Beyond Melbourne’s CBD, Robert Blackwood Hall at Monash University has been a favourite second home for our Melbourne Symphony Orchestra. A perfect venue for college graduation ceremonies, its large auditorium has a broad stage suitable for the largest of orchestral settings, and a pristine acoustic that is highly favoured by the MSO and ABC for hosting commercial recordings. This MSO program had been performed on the previous night in the Melbourne Town Hall, where an added bonus to the program was a pre-concert performance by organist Calvin Bowman. As I looked at the resplendent Sir Louis Matheson pipe organ in Blackwood Hall, I felt rather sad that Bowman’s organ playing did not come to Monash. As this MSO program was curated featuring women in music in recognition of International Women’s Day, I wondered about our Australian female organists and this missed opportunity.
As audiences are still carefully returning to live performances, a modest number of regular subscribers attended, but all enthusiastically appreciated this first night back to Blackwood Hall. The occasion began with a spoken acknowledgement of Country, Long Time Living, Deborah Cheetham’s arrangement of words with string accompaniment.
Femmes de légende (Women of Legend) was an excellent opening choice. Prolific French composer Melanie Bonis composed over 300 works, studied with Cesar Franck, and was highly respected by her colleagues Debussy and Saint-Saens. From her initial collection of seven piano pieces, all personal portrayals of female figures drawn from mythology or dramatic works, Bonis orchestrated three evocative, impressionistic pieces, most sensitively performed. Two golden harps, a sensual French horn and strings opened Ophélie, establishing the atmosphere of gracefulness, delicacy and fragility of this most-often painted mystical beauty. Very French in orchestration and colour, with tempered crescendos, Ophélie seemed to float on rippling waters of strings and percussion, with oboe and woodwind instruments speaking of melancholy and gentle tragedy. Salome danced for the Kings in her more dramatic portrait, where extra percussion, winding and circular woodwind phrases evoked her sensual, impulsive dance. From the timpani and double bass team came a repeated slow five-beat ostinato pattern, and we felt the colours and sound of the desert caravan. Salome’s darker side and shifting moods were felt as tempos surged and raunchy brass triumphed. High, sustained strings and plucked harp tones introduced exotic Middle Eastern harmonies in Le Songe de Cléopâtre (Cleopatra’s Dream)with percussion glowing and shimmering in a descriptive, almost theatrical piece. Strings gave us a broad visual panorama, orchestral textures broadened, and this Cleopatra walked tall and graciously as short musical themes reflected her youthfulness pride and grandeur.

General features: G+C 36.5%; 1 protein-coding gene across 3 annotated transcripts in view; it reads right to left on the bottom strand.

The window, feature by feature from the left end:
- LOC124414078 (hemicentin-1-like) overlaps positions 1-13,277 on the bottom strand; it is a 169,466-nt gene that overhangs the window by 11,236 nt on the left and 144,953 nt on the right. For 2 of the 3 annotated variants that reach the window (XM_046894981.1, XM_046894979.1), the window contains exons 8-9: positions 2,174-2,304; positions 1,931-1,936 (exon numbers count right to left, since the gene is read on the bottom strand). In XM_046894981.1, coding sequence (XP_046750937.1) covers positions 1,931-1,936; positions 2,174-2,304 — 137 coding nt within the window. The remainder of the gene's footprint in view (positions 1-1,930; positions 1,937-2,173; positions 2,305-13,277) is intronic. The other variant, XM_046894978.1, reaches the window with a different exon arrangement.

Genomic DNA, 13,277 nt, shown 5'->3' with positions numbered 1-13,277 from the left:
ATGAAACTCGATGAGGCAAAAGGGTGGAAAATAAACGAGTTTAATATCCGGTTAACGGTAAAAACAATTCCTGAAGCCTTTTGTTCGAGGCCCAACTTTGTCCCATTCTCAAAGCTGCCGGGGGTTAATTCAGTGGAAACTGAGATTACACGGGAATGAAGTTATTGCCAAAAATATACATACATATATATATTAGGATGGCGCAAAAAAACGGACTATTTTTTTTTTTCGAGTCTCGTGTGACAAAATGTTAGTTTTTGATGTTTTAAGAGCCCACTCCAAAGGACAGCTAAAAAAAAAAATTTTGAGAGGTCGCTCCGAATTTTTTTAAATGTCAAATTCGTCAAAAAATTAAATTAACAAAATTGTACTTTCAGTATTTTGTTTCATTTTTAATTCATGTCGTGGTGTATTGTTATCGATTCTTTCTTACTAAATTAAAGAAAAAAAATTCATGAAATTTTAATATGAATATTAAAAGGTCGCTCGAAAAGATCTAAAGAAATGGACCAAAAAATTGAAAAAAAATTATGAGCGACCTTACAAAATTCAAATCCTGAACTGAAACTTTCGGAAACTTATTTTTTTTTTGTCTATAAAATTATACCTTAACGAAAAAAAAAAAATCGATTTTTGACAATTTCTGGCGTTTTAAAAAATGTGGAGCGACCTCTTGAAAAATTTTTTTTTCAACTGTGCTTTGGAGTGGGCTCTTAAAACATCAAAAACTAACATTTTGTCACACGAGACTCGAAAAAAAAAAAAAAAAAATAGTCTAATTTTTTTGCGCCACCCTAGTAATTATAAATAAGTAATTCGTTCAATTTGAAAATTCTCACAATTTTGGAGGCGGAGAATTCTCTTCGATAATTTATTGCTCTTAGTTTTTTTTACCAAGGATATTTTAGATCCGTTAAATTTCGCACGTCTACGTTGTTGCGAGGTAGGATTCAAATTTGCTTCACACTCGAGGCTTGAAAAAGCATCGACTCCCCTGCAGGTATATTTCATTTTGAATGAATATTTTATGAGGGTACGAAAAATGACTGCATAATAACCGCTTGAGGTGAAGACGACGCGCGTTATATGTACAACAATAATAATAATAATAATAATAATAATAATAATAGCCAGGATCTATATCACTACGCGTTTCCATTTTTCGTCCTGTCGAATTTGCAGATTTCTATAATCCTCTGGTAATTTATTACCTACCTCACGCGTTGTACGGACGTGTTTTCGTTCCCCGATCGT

Mel Bonis herself is now truly becoming a Legendary Woman in music history.